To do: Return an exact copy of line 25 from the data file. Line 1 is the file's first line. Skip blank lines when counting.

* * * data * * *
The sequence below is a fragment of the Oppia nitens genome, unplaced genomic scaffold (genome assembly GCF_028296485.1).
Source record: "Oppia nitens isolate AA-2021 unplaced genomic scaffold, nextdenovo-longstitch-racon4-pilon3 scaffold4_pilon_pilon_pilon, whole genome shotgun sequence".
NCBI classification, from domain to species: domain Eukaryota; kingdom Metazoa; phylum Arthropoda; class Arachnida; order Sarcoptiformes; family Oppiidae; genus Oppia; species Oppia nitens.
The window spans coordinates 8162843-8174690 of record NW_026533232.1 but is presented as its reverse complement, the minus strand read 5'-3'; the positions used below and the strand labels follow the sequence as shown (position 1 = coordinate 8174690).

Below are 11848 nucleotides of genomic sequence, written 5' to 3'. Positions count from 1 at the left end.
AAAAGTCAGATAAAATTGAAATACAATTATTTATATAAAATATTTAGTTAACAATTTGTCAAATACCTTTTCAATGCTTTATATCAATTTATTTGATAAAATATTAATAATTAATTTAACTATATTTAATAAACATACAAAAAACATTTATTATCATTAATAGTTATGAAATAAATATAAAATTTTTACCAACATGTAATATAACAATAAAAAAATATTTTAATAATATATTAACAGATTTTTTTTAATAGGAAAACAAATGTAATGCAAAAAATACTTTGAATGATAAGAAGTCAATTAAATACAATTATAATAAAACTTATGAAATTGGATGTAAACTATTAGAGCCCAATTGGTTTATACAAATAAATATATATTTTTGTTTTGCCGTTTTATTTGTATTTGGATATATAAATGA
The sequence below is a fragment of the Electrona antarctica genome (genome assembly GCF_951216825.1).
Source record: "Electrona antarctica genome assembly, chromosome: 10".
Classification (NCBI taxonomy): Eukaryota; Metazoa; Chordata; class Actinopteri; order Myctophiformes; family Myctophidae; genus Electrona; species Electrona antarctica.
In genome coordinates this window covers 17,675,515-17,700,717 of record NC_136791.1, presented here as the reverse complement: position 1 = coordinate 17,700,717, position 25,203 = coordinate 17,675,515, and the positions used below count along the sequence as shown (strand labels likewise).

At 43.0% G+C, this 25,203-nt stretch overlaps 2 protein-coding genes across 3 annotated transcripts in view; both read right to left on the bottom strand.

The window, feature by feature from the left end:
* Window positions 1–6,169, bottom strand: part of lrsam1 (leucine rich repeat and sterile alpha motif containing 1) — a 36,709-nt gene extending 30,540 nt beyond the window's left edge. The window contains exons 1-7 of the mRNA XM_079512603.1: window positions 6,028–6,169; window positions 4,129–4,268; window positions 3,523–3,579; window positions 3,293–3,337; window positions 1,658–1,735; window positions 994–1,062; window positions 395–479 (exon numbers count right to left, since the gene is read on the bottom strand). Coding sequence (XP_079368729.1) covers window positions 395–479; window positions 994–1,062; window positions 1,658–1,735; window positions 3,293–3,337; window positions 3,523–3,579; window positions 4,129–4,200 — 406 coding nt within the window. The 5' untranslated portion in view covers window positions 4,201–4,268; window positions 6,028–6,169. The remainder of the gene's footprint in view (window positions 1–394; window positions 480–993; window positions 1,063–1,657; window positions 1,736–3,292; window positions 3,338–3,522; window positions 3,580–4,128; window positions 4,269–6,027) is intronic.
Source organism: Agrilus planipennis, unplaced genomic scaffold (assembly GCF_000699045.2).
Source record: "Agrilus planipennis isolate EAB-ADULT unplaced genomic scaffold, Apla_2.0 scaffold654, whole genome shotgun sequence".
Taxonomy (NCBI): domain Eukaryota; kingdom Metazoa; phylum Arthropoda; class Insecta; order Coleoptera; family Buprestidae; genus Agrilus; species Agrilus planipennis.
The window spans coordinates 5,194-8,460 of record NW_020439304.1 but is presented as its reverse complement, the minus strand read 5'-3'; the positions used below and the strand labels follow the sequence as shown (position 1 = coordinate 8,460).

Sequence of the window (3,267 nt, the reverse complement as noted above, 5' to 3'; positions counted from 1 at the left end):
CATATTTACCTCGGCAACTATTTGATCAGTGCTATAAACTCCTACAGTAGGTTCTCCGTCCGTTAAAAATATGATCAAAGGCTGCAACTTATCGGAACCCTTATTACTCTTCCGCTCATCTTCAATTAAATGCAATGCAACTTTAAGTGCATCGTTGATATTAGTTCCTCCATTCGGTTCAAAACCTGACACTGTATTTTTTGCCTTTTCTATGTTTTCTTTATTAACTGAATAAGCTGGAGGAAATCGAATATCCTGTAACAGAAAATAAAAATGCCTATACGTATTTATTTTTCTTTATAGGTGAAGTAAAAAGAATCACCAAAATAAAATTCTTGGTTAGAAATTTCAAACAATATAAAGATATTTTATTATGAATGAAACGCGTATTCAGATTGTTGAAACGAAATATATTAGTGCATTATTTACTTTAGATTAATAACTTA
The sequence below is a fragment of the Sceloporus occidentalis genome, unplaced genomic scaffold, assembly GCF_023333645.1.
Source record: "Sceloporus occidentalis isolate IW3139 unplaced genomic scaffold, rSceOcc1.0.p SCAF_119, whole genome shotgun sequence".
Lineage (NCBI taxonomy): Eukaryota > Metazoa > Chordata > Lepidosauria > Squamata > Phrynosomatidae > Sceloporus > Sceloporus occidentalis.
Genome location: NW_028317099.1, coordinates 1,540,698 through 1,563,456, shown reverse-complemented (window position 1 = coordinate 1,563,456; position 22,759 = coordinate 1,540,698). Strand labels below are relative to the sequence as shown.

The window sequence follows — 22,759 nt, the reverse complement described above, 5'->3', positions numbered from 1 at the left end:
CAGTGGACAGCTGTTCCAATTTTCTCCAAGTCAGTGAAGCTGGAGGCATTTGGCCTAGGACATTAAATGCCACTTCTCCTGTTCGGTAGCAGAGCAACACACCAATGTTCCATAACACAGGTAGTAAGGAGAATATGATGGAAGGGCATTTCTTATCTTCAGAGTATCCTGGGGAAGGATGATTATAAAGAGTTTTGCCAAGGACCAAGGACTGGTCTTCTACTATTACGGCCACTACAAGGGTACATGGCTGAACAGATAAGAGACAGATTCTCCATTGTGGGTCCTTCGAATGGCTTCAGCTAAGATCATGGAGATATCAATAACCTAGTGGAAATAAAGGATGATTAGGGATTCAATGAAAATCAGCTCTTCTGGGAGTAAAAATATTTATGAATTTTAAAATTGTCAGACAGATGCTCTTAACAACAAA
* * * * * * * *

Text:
CAGTGGACAGCTGTTCCAATTTTCTCCAAGTCAGTGAAGCTGGAGGCATTTGGCCTAGGACATTAAATGCCACTTCTCCTGTTCGGTAGCAGAGCAACACACCAATGTTCCATAACACAGGTAGTAAGGAGAATATGATGGAAGGGCATTTCTTATCTTCAGAGTATCCTGGGGAAGGATGATTATAAAGAGTTTTGCCAAGGACCAAGGACTGGTCTTCTACTATTACGGCCACTACAAGGGTACATGGCTGAACAGATAAGAGACAGATTCTCCATTGTGGGTCCTTCGAATGGCTTCAGCTAAGATCATGGAGATATCAATAACCTAGTGGAAATAAAGGATGATTAGGGATTCAATGAAAATCAGCTCTTCTGGGAGTAAAAATATTTATGAATTTTAAAATTGTCAGACAGATGCTCTTAACAACAAA